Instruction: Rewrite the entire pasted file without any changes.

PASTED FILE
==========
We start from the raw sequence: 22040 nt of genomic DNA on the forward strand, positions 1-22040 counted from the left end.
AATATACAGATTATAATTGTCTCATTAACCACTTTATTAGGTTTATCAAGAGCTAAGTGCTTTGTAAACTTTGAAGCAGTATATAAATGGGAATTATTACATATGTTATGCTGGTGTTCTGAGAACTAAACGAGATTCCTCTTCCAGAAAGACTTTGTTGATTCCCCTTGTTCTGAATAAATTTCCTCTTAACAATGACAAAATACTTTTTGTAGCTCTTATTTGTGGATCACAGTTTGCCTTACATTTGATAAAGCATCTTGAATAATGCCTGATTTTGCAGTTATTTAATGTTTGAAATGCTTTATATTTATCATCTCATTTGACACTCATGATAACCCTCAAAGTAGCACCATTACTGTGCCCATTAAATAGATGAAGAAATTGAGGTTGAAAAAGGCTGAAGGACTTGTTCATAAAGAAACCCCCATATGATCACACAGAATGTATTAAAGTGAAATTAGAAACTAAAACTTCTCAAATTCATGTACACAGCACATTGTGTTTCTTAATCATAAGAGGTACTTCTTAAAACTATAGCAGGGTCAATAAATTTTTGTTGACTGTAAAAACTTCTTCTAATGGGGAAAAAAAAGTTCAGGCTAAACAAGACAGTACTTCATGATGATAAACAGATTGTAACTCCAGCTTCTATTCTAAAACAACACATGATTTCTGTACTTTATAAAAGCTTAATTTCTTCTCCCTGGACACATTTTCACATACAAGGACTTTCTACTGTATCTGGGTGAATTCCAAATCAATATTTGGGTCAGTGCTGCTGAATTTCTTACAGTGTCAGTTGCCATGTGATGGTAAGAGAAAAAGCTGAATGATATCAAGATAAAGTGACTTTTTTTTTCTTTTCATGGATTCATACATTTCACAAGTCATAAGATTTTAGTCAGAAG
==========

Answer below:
We start from the raw sequence: 22040 nt of genomic DNA on the forward strand, positions 1-22040 counted from the left end.
AATATACAGATTATAATTGTCTCATTAACCACTTTATTAGGTTTATCAAGAGCTAAGTGCTTTGTAAACTTTGAAGCAGTATATAAATGGGAATTATTACATATGTTATGCTGGTGTTCTGAGAACTAAACGAGATTCCTCTTCCAGAAAGACTTTGTTGATTCCCCTTGTTCTGAATAAATTTCCTCTTAACAATGACAAAATACTTTTTGTAGCTCTTATTTGTGGATCACAGTTTGCCTTACATTTGATAAAGCATCTTGAATAATGCCTGATTTTGCAGTTATTTAATGTTTGAAATGCTTTATATTTATCATCTCATTTGACACTCATGATAACCCTCAAAGTAGCACCATTACTGTGCCCATTAAATAGATGAAGAAATTGAGGTTGAAAAAGGCTGAAGGACTTGTTCATAAAGAAACCCCCATATGATCACACAGAATGTATTAAAGTGAAATTAGAAACTAAAACTTCTCAAATTCATGTACACAGCACATTGTGTTTCTTAATCATAAGAGGTACTTCTTAAAACTATAGCAGGGTCAATAAATTTTTGTTGACTGTAAAAACTTCTTCTAATGGGGAAAAAAAAGTTCAGGCTAAACAAGACAGTACTTCATGATGATAAACAGATTGTAACTCCAGCTTCTATTCTAAAACAACACATGATTTCTGTACTTTATAAAAGCTTAATTTCTTCTCCCTGGACACATTTTCACATACAAGGACTTTCTACTGTATCTGGGTGAATTCCAAATCAATATTTGGGTCAGTGCTGCTGAATTTCTTACAGTGTCAGTTGCCATGTGATGGTAAGAGAAAAAGCTGAATGATATCAAGATAAAGTGACTTTTTTTTTCTTTTCATGGATTCATACATTTCACAAGTCATAAGATTTTAGTCAGAAG